Latest posts by Michael Pietroforte (see all)
- Result of the 4sysops 2016 topic poll - Tue, Apr 5 2016
- New free eBooks for SysAdmins and DevOps – VMware NSX, Windows 10, SQL Server 2016 - Mon, Mar 14 2016
- Introducing the 4sysops IT pro network - Tue, Mar 1 2016
Alex Kochis explains the purpose of Skiprearm in detail. Anytime you run sysprep, Vista is “rearmed” automatically, i.e. the grace period is reset. This way you’ll get the full 30 days grace period after you deployed the image, even though the image was created a long time before.
Since one can only rearm Vista three times, you’ll run into problems if you run sysprep too often during your tests. That’s where Skiprearm comes in. If you set this registry key to 1 before you run sysprep, then Vista won’t be rearmed, which will preserve you the option to run rearm three times after the image has been deployed.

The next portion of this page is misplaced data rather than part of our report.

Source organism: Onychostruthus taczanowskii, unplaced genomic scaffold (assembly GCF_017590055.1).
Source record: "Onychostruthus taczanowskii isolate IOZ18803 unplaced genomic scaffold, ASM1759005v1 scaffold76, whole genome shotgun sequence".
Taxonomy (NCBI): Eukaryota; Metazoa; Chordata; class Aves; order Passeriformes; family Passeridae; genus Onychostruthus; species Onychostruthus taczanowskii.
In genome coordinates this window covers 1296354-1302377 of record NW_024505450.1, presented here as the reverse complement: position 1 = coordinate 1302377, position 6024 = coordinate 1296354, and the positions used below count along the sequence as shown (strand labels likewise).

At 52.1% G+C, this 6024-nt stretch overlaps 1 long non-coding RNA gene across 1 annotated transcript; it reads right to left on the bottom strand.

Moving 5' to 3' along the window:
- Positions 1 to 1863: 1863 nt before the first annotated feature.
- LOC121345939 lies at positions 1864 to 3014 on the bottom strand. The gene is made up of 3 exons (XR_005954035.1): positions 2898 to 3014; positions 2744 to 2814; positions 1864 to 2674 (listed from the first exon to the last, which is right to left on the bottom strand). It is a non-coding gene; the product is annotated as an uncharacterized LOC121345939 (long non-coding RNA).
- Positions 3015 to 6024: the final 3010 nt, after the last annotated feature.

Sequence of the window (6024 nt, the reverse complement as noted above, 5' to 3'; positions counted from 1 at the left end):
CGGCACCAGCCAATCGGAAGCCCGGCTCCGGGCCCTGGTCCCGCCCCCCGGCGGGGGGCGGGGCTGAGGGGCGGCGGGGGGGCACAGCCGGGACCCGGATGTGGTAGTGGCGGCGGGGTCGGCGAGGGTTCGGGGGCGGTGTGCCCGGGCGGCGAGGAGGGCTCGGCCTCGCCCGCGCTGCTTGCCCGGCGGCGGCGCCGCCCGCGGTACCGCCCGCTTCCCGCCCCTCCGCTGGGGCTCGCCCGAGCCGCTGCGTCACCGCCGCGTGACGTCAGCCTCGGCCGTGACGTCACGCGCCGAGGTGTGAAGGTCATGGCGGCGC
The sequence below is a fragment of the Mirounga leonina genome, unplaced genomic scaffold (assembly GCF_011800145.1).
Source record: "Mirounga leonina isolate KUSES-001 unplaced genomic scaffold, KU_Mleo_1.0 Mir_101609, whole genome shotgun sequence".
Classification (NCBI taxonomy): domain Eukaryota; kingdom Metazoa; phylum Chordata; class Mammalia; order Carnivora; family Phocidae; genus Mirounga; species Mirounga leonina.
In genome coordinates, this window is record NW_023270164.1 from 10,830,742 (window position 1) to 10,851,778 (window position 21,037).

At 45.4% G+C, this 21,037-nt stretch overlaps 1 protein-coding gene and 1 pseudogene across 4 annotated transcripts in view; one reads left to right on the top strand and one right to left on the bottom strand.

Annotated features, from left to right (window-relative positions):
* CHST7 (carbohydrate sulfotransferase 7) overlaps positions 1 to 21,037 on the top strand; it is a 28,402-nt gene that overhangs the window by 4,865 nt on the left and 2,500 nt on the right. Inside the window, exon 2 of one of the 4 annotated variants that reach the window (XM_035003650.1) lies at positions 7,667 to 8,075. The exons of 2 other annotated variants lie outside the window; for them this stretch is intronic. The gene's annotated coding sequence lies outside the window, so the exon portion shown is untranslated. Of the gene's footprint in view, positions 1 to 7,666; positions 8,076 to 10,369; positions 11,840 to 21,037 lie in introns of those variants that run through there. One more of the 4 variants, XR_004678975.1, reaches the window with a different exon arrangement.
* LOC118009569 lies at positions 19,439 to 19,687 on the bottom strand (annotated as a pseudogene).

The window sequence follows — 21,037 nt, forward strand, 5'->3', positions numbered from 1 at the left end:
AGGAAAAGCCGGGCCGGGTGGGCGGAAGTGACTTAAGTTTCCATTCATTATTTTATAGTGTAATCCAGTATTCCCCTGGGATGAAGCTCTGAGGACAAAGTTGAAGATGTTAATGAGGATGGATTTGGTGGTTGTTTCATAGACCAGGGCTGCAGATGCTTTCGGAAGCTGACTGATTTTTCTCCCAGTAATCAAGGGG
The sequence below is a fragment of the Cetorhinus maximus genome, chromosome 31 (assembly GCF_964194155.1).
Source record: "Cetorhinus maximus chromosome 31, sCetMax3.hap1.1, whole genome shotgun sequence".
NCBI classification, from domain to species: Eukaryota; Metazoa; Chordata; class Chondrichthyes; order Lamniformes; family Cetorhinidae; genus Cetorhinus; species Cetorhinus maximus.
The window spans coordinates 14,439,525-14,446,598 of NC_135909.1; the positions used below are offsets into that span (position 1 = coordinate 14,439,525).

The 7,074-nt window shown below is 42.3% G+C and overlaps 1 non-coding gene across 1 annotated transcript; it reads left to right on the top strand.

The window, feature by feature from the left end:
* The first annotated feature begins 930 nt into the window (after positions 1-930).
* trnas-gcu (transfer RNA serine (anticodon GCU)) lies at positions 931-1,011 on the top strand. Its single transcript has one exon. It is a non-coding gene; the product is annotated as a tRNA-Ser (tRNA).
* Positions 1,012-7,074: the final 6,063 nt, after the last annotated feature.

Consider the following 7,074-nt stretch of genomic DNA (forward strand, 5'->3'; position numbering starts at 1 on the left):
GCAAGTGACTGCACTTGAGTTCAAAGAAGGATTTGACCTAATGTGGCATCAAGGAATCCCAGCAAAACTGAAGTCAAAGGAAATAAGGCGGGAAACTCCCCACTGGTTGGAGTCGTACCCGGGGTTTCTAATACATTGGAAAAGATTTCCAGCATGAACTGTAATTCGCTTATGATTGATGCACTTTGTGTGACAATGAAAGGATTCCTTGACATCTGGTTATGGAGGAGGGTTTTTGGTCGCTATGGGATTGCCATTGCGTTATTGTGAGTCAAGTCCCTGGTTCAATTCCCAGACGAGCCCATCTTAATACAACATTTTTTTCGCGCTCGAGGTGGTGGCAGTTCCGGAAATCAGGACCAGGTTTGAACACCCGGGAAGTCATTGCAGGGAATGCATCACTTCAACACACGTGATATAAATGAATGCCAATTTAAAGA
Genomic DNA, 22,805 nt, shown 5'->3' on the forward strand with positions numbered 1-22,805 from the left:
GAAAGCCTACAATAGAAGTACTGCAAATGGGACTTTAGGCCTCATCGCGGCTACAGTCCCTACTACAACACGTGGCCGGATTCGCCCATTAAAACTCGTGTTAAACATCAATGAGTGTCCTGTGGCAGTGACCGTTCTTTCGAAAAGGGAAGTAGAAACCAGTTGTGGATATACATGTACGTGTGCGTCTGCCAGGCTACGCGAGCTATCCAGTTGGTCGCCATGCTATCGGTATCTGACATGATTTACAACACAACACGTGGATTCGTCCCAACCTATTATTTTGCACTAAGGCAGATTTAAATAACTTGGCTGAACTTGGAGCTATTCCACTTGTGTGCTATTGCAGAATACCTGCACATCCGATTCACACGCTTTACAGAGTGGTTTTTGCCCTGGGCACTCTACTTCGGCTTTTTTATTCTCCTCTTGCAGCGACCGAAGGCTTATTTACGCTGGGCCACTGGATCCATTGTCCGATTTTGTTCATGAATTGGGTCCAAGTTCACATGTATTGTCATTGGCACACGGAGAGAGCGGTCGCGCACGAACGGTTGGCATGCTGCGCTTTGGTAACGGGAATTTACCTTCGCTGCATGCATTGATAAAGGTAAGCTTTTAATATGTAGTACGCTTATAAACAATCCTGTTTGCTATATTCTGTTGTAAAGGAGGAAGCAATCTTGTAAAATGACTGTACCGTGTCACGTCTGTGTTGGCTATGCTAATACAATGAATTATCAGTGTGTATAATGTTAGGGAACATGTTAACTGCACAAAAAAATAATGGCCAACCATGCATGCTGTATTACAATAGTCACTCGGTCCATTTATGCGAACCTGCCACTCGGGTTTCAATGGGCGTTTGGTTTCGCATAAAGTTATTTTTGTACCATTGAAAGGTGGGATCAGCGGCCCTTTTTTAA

The question now is, how could Skiprearm help in extending the grace period indefinitely? If Alex Kochis is right, then Skiprearm won’t change the fact that you can rearm Vista only three times. Setting Skipream to 1 just means that Vista is not rearmed automatically when you start sysprep, and nothing else. It does not change the fact that you can rearm Vista only three times. This, at least, is the intended purpose of Skiprearm.
So how can we explain the results of Brian Livingston’s tests? One possible explanation is that his assertion is simply wrong. Maybe someone activated his test machines and he didn’t know about it. The other explanation is that the implementation of Skiprearm contains a bug which indeed causes the effect Brian Livingston observed.
The problem is that you can’t easily test this since you have to wait for three months. One thing is for sure, though. Skiprearm is of no use on a machine which is already in Reduced Functionality Mode (RFM). I tried this yesterday. Neither slmgr –rearm nor did Skiprearm have any effect on my Vista PC whose grace period has already expired.